Over the weekend, I met up with a group of friends and we were chatting about stuff, and organising, and generally having a chinwag about how we keep it all under control (or not). One of them took great delight in quizzing me about the state of my house and kept asking me “but is your house tidy?” and found it hilarious that I was grumbling about the perma-pile of old magazines by the side of the piano, under the basket that I use as a large handbag, into which I dump my smaller handbag – on top of the old receipts and half-used bottles of hand gel. Hilarious, as from her point of view, that was nothing, totally insignificant. We almost started a bragging contest, who had the most mess!
Whether something is clutter or not is clearly a very personal thing. Some people like to have all the things, other people would throw their hands up in horror and be happy with a pencil and one reel of thread (who are these people?)
I believe clutter is everything that is too much – too much for you. My magazine pile drives me up the wall (but obviously not enough to deal with it) but Jill wouldn’t even notice it.
And here’s the thing: even though my clutter winds me up and makes me cross, I’ve learned to live with it. And because I’ve been doing it so long, I live with it very well. For example, I’ve always been very good at knowing where everything is. I’ve always been able to lay my hands on almost anything you could ask for.
And that’s the problem. While I know where it is, I can’t get to it, at least not easily or quickly. Everything was* behind something else, stacked on top of other things, and hidden under other things in a box with all the other things at the back of the cupboard. Or on top of a shelf. Or in the attic.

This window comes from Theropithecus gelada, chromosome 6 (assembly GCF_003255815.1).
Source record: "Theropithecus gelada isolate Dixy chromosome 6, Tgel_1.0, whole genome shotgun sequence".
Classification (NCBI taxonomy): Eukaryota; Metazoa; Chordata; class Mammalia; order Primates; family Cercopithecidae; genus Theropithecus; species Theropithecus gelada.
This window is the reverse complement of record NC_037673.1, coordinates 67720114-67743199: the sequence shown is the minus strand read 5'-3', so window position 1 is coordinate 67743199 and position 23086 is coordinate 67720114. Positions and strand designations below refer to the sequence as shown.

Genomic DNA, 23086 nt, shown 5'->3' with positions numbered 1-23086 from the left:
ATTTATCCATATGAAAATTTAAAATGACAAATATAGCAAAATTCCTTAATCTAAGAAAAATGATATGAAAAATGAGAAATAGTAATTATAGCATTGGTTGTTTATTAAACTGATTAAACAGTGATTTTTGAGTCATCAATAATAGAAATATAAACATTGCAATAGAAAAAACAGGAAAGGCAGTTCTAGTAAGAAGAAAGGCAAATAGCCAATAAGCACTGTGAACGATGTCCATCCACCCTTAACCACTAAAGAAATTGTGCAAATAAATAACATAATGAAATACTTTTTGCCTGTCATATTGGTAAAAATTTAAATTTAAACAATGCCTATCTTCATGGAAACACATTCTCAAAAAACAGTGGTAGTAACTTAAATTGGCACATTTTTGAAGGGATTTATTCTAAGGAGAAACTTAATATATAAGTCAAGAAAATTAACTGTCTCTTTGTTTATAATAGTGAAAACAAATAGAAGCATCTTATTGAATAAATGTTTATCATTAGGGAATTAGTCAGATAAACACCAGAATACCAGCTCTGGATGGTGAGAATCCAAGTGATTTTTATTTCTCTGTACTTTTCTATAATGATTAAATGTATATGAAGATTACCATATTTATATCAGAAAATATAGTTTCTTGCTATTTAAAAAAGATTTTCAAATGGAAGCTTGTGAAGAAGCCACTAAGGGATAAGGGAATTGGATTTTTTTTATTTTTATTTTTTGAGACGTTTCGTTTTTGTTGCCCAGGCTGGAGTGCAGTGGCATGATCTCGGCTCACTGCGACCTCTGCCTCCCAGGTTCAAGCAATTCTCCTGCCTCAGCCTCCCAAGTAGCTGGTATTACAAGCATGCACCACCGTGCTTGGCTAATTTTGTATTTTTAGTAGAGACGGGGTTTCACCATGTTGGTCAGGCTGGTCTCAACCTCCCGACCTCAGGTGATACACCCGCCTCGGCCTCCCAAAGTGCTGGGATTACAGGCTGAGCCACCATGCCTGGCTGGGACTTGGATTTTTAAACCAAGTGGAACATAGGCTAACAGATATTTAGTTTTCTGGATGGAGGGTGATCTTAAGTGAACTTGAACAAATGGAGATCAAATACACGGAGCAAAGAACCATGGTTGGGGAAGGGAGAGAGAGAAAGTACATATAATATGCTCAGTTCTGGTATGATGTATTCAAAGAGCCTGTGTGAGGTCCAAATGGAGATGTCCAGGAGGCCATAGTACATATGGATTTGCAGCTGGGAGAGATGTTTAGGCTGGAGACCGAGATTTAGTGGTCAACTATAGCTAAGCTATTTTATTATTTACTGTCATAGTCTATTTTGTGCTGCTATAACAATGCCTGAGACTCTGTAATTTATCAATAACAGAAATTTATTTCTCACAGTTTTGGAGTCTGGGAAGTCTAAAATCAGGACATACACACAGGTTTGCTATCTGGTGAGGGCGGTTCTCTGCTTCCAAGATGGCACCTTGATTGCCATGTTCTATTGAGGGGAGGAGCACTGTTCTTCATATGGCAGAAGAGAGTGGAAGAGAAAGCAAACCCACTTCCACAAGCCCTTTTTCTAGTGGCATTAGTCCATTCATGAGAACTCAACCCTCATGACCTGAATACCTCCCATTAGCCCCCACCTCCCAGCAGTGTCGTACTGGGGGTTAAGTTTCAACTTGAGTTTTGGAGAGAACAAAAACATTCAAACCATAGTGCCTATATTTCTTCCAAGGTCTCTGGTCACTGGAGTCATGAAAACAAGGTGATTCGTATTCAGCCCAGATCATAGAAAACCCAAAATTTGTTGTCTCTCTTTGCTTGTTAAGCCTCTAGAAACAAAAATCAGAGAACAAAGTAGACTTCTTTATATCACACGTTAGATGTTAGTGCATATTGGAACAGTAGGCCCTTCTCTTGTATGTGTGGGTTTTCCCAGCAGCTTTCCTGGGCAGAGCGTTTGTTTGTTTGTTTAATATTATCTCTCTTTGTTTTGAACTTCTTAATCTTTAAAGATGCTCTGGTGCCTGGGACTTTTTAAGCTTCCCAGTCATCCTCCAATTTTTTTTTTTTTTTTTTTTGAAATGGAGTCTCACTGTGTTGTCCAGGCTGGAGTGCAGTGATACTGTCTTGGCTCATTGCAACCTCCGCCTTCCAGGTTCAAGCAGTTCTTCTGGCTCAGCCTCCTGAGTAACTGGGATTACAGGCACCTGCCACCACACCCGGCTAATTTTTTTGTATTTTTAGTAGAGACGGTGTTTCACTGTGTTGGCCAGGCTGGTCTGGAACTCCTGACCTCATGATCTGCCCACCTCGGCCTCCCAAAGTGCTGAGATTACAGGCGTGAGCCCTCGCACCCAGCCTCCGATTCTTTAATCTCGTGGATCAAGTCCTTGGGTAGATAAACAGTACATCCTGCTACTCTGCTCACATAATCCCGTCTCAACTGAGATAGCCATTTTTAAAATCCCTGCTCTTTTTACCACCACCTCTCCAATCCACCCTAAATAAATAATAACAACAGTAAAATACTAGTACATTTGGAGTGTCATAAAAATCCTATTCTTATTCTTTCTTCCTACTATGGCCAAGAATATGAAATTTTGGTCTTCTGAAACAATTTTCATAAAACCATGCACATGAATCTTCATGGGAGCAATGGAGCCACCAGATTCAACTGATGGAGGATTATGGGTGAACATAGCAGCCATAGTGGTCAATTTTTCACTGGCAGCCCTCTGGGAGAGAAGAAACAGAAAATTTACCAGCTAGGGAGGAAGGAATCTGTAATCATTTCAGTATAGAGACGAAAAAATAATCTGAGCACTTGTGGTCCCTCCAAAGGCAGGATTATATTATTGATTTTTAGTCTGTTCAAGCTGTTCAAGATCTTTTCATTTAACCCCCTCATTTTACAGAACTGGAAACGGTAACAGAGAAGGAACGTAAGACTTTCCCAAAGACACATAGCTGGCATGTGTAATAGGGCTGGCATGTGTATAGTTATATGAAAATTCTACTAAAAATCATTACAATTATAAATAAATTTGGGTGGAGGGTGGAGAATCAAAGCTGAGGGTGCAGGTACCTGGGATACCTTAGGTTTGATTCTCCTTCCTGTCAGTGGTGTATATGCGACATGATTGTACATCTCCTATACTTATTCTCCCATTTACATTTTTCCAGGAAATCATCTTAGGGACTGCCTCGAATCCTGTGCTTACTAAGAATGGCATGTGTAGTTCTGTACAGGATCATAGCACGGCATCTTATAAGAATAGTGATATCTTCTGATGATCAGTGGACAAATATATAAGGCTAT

Each person will have their own tolerance for how much rummaging they are prepared to do to find something, how much space they need to work effectively, how tidy they want their space to be when they’ve finished.
Just before Christmas, I reached the limit of my tolerance, and had to admit the scope of the problem – and that big change was needed. I even filmed a “crisis” video to capture the
magnificence horror of the “before” stage!
The big Christmas declutter took a lot of work, it’s still a work in progress, but I made huge progress. There were a lot of learning moments along the way, that I’d love to share, but before you break out the black bin bags, maybe take a moment to decide if it’s even a problem. For you. Because some people genuinely feel more creative when they are surrounded by all the potential within all their stuff. And that’s absolutely fine.
But I know that’s not me. I know that in order to think, create, and feel happy and in flow, I need to be able to find what I want easily, and have space around me to actually use it. I don’t want to reach or rummage or wait while I move all the cupboards and boxes and drawers. Creativity can be an elusive creature, and if it takes too long to find the right thing, the moment will pass and creativity vanishes.
And as for keeping my space clear, if I have to sort things into little boxes to put something away, I just won’t do it. For years I owned those clever double-sided thread boxes, but the majority of my threads lived in heaps on my desk until I did a big tidy up session and sorted them all away, a couple of times a year. Day to day, I just couldn’t be bothered.
I know that when an idea strikes, I want to get to it immediately. My mind can move very quickly from one project to another. If I can’t tidy up the first project in under a minute or two, I’m already on to the next thing and the previous things stay, get shoved to the side, until eventually it all accumulates and there’s no room to do anything.
It’s so easy to get used to living and working in chaos, especially if you’ve always done it – it’s what you’re used to. But if it’s not how you want to work, then perhaps it’s time to recognise and acknowledge how it’s affecting you. After all, if it wasn’t a problem, you wouldn’t be reading, would you?
I know that clutter and mess affects my creativity and my peace of mind. So I have to take it seriously. And that’s a hard thing to do. I’m good at thinking of other people’s needs, but not so good at acknowledging my own.
So I have some questions for you.